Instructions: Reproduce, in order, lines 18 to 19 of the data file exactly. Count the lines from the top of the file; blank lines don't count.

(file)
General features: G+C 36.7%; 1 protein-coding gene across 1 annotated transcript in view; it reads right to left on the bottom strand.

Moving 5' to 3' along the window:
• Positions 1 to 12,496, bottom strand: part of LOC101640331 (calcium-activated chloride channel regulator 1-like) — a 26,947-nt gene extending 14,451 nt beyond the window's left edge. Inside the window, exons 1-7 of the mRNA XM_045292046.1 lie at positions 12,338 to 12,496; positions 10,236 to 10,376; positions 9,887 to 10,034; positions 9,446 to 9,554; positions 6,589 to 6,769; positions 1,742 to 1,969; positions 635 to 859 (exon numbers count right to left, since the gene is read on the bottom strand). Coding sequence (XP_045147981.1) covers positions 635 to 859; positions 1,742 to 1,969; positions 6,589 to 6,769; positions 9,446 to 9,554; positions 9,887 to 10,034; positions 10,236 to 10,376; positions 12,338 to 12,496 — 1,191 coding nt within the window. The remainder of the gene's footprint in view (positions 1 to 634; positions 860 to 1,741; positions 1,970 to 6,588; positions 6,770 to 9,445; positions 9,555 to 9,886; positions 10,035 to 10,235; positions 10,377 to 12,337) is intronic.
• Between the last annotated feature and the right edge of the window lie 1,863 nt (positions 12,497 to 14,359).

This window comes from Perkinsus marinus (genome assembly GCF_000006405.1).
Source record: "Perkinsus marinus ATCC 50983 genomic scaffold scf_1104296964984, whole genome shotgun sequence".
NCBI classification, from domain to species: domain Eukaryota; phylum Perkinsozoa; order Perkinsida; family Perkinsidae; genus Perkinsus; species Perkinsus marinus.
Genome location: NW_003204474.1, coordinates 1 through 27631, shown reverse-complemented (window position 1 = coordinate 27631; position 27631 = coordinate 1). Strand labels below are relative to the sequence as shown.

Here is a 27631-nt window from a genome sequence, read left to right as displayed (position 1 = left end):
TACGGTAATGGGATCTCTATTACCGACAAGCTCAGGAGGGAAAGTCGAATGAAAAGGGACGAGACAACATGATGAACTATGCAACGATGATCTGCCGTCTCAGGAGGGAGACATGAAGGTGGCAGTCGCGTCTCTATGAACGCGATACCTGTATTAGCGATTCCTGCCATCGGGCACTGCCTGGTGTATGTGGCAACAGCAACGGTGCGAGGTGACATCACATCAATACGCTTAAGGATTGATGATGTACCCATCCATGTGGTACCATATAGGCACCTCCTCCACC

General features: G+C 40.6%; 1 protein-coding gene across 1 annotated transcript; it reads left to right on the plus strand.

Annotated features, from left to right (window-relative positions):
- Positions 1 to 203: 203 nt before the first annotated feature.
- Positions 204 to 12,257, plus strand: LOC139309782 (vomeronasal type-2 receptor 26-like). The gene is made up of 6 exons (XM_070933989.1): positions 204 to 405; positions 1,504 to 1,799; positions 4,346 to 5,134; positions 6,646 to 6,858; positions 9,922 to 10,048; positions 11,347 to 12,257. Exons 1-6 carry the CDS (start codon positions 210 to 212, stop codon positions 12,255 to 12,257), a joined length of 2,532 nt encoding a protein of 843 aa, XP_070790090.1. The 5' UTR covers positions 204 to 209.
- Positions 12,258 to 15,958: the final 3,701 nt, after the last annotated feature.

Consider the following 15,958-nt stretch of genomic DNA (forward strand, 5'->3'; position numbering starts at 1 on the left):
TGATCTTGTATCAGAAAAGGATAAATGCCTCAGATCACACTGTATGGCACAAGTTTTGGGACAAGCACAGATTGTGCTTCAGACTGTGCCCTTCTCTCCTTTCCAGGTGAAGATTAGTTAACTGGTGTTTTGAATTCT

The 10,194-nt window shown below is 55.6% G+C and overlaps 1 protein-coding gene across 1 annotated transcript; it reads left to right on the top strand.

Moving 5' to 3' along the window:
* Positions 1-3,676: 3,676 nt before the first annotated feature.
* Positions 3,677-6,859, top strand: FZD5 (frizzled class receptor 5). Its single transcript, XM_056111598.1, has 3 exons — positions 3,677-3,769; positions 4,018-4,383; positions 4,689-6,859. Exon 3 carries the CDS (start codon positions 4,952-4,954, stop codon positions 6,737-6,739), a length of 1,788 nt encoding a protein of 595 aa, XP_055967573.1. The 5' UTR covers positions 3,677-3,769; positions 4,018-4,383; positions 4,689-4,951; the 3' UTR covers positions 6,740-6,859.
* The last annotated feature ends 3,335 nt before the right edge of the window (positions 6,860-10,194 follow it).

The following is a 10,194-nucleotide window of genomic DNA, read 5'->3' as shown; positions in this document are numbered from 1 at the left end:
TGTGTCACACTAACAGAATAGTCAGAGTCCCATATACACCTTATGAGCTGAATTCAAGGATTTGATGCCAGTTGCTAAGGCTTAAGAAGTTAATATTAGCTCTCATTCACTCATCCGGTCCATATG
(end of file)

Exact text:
The 10,194-nt window shown below is 55.6% G+C and overlaps 1 protein-coding gene across 1 annotated transcript; it reads left to right on the top strand.

Moving 5' to 3' along the window: